Snowmass officials say effort to derail transit center is misguided
Snowmass Village officials are critical of a ballot initiative aimed at derailing a proposed transit center.
Mayor T. Michael Manchester and Town Councilman Doug Mercatoris rebutted criticism of the project, saying the transit center has been carefully planned and is needed as soon as possible. The money is being appropriately spent, they say.
The ballot measure calls for a vote on any proposed expensive public works project by the Town of Snowmass Village. Leaders of the effort have said the proposed transit center should be put on hold until the Aspen Skiing Co. announces its plans later this year for a huge base village development at the bottom of Fanny Hill.
Petition drive leader Jim Heywood attacked the transit center plan as being “the wrong project, in the wrong place, at the wrong time.”
But Manchester said Wednesday the timing of construction of the transit center is critical. He said he’d like it to be built before the Skico starts construction on its base village, to avoid having two key parts of town torn up at one time. Ground breaking is planned for spring, and construction is expected to be completed in the fall of 2002.
Sooner is better, too, for public safety reasons, said town council member Doug Mercatoris. With the current design, all pedestrians coming from the parking areas must cross Snowmelt Road, creating potential conflict between vehicles and pedestrians.
“We put a public safety officer out there four or five hours a day just to make sure nobody gets run over,” Mercatoris said. The project will move Snowmelt Road behind the parking areas to remove the conflict.
The location of the center, on the site of the present parking lots and a bus stop, is also a sore spot with those behind the petition drive. They believe the selection of a location should wait until the town knows the Skico’s plans.
But, according to Manchester, Skico officials have been included in planning sessions for the transit center for several years, and bus traffic will be coordinated between the two stops.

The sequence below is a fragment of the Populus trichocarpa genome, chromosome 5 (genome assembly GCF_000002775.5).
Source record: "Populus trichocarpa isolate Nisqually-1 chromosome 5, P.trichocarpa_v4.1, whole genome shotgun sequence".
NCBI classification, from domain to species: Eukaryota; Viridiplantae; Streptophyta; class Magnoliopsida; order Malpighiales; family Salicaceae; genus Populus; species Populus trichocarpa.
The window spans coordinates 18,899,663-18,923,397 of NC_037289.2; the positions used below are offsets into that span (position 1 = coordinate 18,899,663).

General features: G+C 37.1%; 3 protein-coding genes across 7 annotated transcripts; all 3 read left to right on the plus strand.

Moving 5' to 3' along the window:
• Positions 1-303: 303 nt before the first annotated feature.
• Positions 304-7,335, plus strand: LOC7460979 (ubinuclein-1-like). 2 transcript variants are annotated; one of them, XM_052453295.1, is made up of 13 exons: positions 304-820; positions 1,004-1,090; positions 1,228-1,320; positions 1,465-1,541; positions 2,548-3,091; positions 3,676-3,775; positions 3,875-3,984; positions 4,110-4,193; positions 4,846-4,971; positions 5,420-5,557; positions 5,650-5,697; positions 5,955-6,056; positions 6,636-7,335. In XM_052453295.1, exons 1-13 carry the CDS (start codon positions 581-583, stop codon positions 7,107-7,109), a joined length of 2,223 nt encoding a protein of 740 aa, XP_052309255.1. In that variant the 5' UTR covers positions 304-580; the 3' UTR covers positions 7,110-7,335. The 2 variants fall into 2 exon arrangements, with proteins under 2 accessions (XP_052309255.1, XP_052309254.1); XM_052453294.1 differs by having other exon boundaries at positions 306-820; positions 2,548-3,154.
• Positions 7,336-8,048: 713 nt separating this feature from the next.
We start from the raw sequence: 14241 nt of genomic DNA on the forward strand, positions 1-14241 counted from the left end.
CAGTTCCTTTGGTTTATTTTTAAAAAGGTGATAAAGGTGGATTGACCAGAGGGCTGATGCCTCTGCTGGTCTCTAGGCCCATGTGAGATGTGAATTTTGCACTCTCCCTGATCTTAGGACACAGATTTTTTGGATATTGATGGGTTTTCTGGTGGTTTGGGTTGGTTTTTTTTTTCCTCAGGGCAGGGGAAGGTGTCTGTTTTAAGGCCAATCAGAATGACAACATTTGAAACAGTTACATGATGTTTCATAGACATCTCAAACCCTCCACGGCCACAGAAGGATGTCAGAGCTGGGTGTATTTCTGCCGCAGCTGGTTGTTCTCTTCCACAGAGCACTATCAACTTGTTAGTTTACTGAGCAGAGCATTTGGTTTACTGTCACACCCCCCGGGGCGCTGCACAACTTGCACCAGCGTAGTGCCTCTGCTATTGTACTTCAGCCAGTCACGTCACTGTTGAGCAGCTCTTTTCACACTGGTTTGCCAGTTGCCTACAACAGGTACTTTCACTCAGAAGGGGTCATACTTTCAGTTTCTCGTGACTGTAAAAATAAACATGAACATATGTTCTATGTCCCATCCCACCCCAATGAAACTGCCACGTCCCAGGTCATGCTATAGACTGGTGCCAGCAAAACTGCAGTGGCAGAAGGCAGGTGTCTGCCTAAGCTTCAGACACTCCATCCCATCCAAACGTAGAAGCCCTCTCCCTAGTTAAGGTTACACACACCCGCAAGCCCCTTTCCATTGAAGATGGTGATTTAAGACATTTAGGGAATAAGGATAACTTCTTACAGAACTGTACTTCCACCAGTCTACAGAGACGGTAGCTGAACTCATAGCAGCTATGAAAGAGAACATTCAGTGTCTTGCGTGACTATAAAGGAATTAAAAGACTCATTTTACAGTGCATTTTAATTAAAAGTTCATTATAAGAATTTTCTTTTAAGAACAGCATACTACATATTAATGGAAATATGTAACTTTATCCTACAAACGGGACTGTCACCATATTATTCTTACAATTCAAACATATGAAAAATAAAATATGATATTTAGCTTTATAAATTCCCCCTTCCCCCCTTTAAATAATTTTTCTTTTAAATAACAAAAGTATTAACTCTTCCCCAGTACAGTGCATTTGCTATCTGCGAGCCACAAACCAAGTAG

“The intent has always been to service both locations,” he said. “The circulation is designed so that wherever the guests want to go, we’ll get them there as quickly and conveniently as possible.”
And, as planned, the center will be on property already owned by the town, Manchester noted. If the project were planned near the base village, the land would be outrageously priced, and the center would probably have to be built underground, he said. That would make it more expensive and possibly reduce transit ridership by making the ride less desirable, Manchester guessed.
At present, Snowmass Village has 1.7 million transit riders annually, and 1,500 skiers ride buses to the town on an average winter day, Manchester said. That number is expected to grow. In addition, 1,000 non-skiers arrive at the Snowmass Mall daily on buses, and Snowmass shuttles carry 3,000 more riders.
Manchester attacked the petitioners for suggesting some of the $10.5 million to $15 million earmarked for the transit center ought to be spent on entertainment facilities. The center is to be funded with $7 million from Pitkin County’s half-cent transportation tax, $2 million from the town’s real estate transfer tax, $1.5 million to $2 million from the town’s road tax, and additional money promised by local business interests.
All of the funds are dedicated to transportation and can’t be diverted. Mercatoris pointed out that the transit center can be funded without requiring a tax increase of any kind.
All in all, the idea of requiring an election for any major expenditure won’t fly, Mercatoris said. “I think it’s a horrible idea.”
He said it resembles the town-meeting form of government, not the type Snowmass has selected. Manchester agreed.
“It’s contrary to what representative government is supposed to be,” Manchester said.
“It’s always disappointing when you’ve spent two years working on something and then somebody surfaces to try to take it apart,” Manchester said.
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